Proudly Out: Not Just Another Thanksgiving
For the last eight years, families -- all kind of families -- across the country have gathered together for food, fun, love and perhaps a little dysfunction on Thanksgiving. Political Editor Libby Post pauses to give thanks.
For the last eight years, families -- all kind of families -- across the country have gathered together for food, fun, love, warmth and perhaps a little dysfunction on Thanksgiving.
Many of us would actually go through the exercise of saying what we’re thankful for. For kids, it would be an extra day off from school. For shopaholics, it would be Black Friday. For Republicans, it would be George and Dick in the White House. For the rest of us... well for the rest of us we were thankful that the Constitution was changed to limit presidents to only two terms.
Last week, as we went to the various homes of family and friends we consider family, our thankful thoughts no doubt turned to our President-Elect. We’re thankful because the Supreme Court won’t fall into the hands of neo-cons who would rather protect corporate piracy than personal privacy. We’re thankful because greed will be replaced by accountability. We’re thankful because there will be someone sitting in the Oval Office who isn’t afraid to say the words lesbian or gay. We’re thankful because we’ll finally have a President who will act like a President.
But we’re also thankful for the people with whom we’ll be sitting around the table.
On Thursday, we drove down to New Jersey to celebrate Turkey Day with my childhood buddies. Yes, at age 50, we’re all still part of each others lives. One dates back to first grade, one to fifth and one to seventh. We are all bicentennial graduates -- we were handed our high school diplomas in 1976. Of the four of us, three are lesbians and one straight. Just for the record, it’s the straight girl who is my best friend!
We’ve been a part of each others lives for quite some time. We’ve been through the ups and downs of relationships, the joy of child birth, the challenges of sick kids and the delight of academic achievement. We’re all professionals -- a college professor, a lawyer, a physical therapist and a business owner. We all have kids. We’re all nice Jewish girls from Long Island.
Bottom line, we consider each other family. What we were thankful for that night was that we’re able to define who our family really is. It’s not about heterosexual sex that results in progeny as the Radical Christian Right wants everyone to believe. It’s about finding the people who mean the most to you and having them a part of your life. It’s not just about blood and heredity. It’s about love and commitment.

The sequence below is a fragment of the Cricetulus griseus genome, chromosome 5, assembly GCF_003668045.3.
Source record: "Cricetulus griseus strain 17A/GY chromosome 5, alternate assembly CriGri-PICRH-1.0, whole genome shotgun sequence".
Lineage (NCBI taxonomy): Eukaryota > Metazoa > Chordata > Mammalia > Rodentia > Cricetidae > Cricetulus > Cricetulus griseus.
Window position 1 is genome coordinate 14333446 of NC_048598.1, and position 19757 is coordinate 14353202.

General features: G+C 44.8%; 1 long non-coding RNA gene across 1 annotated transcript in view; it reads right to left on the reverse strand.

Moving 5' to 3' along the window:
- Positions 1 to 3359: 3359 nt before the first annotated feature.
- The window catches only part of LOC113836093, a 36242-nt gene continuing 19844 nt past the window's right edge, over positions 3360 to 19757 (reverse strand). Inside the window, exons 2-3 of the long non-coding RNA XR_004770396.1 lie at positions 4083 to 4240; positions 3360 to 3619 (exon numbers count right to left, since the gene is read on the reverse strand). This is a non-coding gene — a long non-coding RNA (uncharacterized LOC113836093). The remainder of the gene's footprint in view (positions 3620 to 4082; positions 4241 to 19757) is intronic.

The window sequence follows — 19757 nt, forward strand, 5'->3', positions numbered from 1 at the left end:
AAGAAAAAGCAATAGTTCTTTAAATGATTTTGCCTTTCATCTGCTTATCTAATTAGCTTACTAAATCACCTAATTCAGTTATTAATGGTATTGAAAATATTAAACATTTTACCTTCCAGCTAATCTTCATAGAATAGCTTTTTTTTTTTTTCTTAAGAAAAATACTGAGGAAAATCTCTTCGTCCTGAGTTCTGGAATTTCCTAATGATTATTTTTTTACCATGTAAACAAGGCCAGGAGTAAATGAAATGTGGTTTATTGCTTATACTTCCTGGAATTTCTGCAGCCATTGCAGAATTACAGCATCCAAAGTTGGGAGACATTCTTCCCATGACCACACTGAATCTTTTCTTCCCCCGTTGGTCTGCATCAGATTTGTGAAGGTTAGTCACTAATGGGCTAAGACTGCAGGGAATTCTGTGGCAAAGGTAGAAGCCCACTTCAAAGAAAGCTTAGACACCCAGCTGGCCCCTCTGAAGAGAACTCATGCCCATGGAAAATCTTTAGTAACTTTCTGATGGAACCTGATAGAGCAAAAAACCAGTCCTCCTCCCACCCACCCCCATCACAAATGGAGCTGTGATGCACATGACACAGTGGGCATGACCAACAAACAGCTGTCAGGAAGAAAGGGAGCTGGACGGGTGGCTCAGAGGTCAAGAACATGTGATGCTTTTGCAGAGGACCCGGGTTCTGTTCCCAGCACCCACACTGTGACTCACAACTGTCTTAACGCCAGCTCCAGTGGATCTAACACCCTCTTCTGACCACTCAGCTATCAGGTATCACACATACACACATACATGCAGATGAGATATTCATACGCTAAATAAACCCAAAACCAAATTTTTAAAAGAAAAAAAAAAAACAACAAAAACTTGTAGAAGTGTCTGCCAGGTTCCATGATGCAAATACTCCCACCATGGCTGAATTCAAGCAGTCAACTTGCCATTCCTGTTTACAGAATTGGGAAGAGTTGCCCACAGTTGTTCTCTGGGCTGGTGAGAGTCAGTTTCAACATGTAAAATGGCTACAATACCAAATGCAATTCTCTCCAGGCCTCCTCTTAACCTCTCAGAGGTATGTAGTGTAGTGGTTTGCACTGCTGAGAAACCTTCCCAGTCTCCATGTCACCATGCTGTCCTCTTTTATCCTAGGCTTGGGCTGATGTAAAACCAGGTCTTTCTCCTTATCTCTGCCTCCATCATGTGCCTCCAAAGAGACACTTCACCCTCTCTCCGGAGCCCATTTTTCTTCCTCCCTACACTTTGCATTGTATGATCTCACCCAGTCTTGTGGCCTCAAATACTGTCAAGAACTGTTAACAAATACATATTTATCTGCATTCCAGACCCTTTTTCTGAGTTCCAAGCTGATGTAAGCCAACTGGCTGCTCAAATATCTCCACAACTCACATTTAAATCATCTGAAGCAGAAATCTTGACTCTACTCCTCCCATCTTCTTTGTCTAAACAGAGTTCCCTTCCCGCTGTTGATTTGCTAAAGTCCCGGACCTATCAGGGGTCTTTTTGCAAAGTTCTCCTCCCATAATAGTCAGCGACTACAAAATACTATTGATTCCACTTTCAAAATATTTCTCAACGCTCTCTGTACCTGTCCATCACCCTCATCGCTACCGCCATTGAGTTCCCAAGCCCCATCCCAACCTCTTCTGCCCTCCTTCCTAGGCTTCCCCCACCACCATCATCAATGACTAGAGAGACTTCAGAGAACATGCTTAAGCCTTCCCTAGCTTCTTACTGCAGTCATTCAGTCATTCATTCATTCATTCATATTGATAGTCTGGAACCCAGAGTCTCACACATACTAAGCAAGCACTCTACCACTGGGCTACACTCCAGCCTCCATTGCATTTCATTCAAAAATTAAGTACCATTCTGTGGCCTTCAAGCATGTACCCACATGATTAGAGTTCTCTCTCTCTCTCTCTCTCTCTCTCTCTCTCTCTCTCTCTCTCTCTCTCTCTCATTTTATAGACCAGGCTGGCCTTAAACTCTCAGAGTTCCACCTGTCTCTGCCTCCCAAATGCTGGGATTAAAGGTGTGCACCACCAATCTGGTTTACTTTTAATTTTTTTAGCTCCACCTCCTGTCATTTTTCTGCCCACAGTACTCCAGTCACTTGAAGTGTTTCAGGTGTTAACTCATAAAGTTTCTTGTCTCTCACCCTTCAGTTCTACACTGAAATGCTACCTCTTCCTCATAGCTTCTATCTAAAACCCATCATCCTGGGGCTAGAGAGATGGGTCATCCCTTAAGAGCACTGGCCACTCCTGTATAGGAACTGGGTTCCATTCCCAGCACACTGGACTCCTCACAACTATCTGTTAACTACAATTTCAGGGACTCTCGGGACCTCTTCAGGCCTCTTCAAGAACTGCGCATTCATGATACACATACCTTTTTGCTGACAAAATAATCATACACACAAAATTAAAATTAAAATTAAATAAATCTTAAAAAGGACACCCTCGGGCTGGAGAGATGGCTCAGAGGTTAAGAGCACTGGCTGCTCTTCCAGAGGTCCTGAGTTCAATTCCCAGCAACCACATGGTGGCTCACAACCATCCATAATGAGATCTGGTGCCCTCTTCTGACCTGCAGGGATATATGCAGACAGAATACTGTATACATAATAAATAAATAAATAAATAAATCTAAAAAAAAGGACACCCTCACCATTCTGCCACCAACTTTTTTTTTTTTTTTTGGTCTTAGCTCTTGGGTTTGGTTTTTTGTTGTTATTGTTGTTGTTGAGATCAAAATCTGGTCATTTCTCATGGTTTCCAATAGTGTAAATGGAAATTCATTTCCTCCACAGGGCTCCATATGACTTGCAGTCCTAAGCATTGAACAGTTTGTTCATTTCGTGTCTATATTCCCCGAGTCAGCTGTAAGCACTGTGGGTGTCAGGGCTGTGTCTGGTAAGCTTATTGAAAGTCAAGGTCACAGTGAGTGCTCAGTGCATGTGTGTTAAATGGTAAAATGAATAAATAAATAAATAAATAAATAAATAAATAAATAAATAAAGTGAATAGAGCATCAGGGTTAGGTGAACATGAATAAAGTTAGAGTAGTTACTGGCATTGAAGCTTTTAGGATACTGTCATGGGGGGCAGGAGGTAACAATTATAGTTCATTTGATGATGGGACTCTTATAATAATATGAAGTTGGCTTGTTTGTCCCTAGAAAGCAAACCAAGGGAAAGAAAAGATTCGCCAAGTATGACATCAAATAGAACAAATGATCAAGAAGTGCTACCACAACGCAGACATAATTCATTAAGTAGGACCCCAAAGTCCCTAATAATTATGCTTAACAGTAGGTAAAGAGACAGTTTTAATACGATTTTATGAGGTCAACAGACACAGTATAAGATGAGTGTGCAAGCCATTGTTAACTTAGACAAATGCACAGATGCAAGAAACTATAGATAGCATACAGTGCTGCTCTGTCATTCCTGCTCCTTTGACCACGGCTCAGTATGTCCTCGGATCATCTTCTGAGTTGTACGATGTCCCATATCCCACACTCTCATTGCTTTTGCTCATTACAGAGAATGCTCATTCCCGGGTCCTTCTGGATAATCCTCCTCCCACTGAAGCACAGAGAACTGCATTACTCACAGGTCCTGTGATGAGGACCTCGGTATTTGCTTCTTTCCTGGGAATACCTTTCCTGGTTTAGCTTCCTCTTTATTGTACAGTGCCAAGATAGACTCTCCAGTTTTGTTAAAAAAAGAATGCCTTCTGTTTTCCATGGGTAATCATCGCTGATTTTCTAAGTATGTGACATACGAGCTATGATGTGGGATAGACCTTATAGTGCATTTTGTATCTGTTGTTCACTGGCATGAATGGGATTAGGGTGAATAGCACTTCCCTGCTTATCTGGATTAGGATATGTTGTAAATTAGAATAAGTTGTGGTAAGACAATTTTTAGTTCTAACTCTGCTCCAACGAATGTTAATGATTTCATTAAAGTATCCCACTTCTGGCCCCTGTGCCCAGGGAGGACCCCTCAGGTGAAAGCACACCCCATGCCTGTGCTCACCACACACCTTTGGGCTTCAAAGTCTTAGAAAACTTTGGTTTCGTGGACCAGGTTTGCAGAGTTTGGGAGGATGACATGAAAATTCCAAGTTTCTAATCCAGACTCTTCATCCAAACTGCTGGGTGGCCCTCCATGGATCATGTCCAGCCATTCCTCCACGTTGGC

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Dinner Friday night proved that to a point. After T-Day, we came back to Albany and celebrated Thanksgiving again with another group of folks I also consider family. Lynn and I joined Alex, our son, for another turkey and vegetarian dinner at his dad’s house. Around the table sat dad, step-mom, step-sister, her husband and their son. You really need a spreadsheet to keep it all straight.
But the point I’m trying to make here is that once again we’ve defined family. Sure there’s a bit of biological basis to it. Lynn and Dale, her former husband, had Alex the old fashioned way. At first he knew mom and dad and then mom, mom and dad and then mom, mom, mom and dad. His family expanded exponentially and so did the experience of his life.
When we got together that evening, we looked around the table and were incredibly thankful for what life has given us.
We were also thankful for the sense of relief that came when the presidential election was called and is still with us. Sure, none of us are looking at our 401-K statements -- and, I’m very thankful for that. But there’s an overwhelming sense among all of us that despite the hard times we all know are ahead, we’ll have a leader in the White House who can bring us all together instead of driving wedges to capitalize on our differences.
I’m thankful that there just may be a different way of being an American -- actually the old way -- working together as family, friends, community and a country to put us all back on track and help us all reach our potential. It’s going to be a long haul but if my buddies and I can stay in touch all this time and Alex’s parents can redefine what family means then I really do think anything is possible.
Miss the last "Proudly Out"? Read it here.